Digital-first publishing probably isn’t for everyone, but it’s certainly been very, very good to me.

***

 Kilts & Kraken:

A Gaslight Chronicles novella

Available from Carina Press: June 4, 2012

 Magnus, Baron Findlay, longs to bring the wonders of the steam age to his remote island home, but his hands are full fighting the vicious kraken ravaging the coast. When he’s swept to sea during battle and washes up on the shore of an isle in theHebrides, he is near death.

Struggling to establish herself as one of the first female physicians inEdinburgh, Dr. Geneva MacKay is annoyed when The Order of the Round Table sends her north to care for an injured highlander. To heal him,Genevaescorts the handsome warrior home, just in time to defend the villagers from another onslaught.

As the attacks escalate and they work together to fight off the threat, neither Genevan or Magnus can resist the overwhelming attraction between them. But as their relationship deepens, a new threat arises – from within the village itself…

***

Award-winning author of more than forty books, Cindy Spencer Pape firmly believes in happily-ever-after. Married for more than twenty-five years, she lives in southern Michiganwith her husband and two grown sons, along with an ever-changing menagerie of pets. Find Cindy at her website: http://www.cindyspencerpape.com, on Twitter: http://twitter.com/CindySPape or on Facebook: http://www.facebook.com/#!/profile.php?id=100000270304390

 

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9 Comments

  1. Aurore

    I love digital books because they are easy to buy: no need to go to the bookstore and hope they have the book you want. That’s especially true for me because I live in France, and there’s no way I’m going to find romance in English here. And I love that I can have hundreds of books in my kindle and it doesn’t change the weight of my bag!
    Thank you for sharing your story. That’s great that your three first books were published! “Kilts and Kraken” sounds interesting (I love the title, by the way). I’ve never read steampunk even if I want to. I never had the opportunity, I guess. But your book sounds like the opportunity I was looking for. Highlanders and steampunk? Count me in!

    Reply
  2. Mireya

    Well, I discovered ebooks in Feb. 2003, and I haven’t bought any print books since… since … 2010 I think. Although I miss the days of print book browsing in a brick and mortar bookstore, fact remains that now I do all of my browsing online these days.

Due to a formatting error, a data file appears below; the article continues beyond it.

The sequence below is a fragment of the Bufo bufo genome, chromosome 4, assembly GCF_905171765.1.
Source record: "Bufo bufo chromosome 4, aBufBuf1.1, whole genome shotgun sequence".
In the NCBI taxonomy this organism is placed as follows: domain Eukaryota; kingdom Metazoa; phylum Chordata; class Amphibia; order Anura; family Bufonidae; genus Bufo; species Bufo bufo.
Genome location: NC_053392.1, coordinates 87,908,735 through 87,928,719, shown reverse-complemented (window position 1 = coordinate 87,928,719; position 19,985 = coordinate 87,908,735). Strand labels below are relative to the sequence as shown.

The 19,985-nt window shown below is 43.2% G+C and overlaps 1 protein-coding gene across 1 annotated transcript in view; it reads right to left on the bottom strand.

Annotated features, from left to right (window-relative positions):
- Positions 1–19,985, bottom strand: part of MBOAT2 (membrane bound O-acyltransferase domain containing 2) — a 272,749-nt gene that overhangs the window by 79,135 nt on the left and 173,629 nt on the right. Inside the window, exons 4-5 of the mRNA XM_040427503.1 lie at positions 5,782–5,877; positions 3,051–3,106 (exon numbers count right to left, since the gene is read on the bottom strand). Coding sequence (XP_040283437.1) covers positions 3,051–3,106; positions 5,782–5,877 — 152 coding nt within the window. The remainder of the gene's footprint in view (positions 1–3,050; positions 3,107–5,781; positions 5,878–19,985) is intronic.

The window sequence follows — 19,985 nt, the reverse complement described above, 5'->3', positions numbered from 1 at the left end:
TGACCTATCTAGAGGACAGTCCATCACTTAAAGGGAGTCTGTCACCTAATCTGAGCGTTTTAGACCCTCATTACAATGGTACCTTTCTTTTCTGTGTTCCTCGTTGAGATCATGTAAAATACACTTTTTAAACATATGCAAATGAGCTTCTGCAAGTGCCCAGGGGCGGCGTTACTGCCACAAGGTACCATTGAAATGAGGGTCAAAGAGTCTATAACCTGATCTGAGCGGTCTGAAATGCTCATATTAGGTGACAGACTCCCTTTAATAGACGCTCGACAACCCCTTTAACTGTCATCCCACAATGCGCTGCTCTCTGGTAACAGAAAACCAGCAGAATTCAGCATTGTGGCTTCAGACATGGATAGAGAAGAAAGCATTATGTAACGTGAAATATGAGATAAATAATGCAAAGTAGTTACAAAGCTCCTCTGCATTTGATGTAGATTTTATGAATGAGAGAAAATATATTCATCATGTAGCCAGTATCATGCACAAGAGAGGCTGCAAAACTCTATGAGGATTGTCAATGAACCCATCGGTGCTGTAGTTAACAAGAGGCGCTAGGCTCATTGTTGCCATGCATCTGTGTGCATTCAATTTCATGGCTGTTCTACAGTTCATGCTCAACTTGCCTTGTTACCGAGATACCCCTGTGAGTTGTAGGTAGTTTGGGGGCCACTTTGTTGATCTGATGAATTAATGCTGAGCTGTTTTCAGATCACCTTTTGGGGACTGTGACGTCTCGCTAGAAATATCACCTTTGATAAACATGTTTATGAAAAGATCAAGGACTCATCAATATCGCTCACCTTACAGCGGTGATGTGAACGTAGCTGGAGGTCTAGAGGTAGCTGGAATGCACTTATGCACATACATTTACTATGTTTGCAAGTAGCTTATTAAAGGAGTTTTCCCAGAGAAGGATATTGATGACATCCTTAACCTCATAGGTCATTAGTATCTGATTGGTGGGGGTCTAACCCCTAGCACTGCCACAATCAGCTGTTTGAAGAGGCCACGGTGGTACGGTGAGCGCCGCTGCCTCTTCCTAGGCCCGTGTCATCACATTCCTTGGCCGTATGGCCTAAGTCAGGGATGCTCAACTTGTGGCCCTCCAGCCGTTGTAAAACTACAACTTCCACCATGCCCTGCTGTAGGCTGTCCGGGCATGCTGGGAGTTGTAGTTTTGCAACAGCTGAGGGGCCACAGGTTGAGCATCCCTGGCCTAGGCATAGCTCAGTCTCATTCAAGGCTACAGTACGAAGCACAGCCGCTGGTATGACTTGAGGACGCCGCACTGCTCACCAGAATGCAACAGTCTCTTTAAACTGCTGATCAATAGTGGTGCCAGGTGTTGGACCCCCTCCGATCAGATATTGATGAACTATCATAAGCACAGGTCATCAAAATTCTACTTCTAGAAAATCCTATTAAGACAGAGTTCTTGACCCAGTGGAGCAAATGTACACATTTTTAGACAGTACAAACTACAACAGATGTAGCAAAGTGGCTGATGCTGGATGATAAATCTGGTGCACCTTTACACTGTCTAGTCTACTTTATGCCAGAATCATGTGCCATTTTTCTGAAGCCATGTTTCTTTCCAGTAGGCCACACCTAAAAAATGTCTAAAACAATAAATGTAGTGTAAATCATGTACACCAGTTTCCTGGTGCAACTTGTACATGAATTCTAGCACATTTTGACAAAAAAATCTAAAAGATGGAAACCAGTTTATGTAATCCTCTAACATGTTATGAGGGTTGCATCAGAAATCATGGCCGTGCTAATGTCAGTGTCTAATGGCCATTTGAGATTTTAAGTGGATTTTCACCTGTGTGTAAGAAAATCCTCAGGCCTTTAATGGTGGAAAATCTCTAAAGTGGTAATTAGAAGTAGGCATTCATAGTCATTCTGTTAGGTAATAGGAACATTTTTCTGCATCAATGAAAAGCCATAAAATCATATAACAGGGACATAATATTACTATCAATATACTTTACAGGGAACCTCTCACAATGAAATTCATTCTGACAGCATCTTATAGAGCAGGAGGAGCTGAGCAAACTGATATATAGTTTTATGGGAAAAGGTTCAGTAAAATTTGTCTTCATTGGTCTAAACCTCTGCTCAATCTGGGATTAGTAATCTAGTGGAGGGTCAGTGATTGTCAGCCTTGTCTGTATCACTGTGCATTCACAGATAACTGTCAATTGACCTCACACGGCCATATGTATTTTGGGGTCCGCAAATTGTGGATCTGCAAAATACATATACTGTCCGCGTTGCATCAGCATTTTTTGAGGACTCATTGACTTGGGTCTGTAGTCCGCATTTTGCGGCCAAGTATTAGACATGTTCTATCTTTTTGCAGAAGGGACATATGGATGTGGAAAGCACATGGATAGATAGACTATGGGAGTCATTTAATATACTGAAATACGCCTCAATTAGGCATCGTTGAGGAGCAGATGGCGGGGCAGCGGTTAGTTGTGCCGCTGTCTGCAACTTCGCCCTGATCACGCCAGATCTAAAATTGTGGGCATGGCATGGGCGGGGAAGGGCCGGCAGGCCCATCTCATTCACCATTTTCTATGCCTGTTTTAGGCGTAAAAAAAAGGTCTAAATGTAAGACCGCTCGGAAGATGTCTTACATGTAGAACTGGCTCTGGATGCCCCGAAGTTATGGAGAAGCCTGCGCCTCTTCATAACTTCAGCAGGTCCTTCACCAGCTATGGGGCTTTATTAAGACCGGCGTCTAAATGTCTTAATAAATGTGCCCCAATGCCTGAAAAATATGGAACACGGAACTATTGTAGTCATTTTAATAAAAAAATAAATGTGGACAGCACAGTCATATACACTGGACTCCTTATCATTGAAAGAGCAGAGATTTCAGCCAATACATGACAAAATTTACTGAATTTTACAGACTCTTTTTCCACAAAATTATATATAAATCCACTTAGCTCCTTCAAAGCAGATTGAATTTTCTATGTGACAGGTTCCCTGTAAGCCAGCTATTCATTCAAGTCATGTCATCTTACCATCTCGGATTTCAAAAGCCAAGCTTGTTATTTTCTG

Ebooks have offered me a convenience in terms of accessibility, storage and portability that I never had with print books, and since I started using dedicated readers since I first started with ebooks almost 10 years ago, I never felt that they were burdensome. The pricing may have been an issue sometimes, as I always refused to pay more than $8 for an ebook, but I managed.

    Hope you continue having success in your writing endeavors 🙂

    M.

    Reply
  3. Cindy Spencer Pape

    Thanks so much, Aurore & Mireya! I’m glad you’ve discovered the convenience of e-books. I’m in agreement on the price–it shouldn’t be more than a paperback!

    Reply
  4. Janni Nell

    Great post, Cindy. So interesting to read about your journey to publication.

    Reply
  5. Molly Daniels

    Curses remains one of my faves of yours:) And loving your steampunk books! Keep up the good work and hope to finally meet you at RT next year:) And this time I’ll work the alphabet backward, lol:)

    Reply
  6. Carol

    E=books are great for niche sub-genres. I’ve read steampunk (yours included) and doubt I would ever have even found the genre without e-books. The pricing is better (at least with the publishers who are primarily e-book) and it is easy to store the collection.

    Reply
  7. Cindy Spencer Pape

    Thanks, Janni! Molly, we definitely have to get together. And Carol, I agree completely.

    Reply
  8. Ethel

    I like digital books because I live a long way from a book store but can download a book when I want it. It is easier to store the digital books and easier to carry them around while reading them

    Reply
  9. Cindy Spencer Pape

    I so agree, Ethel. You can have a whole library at the tips of your fingers.

    Reply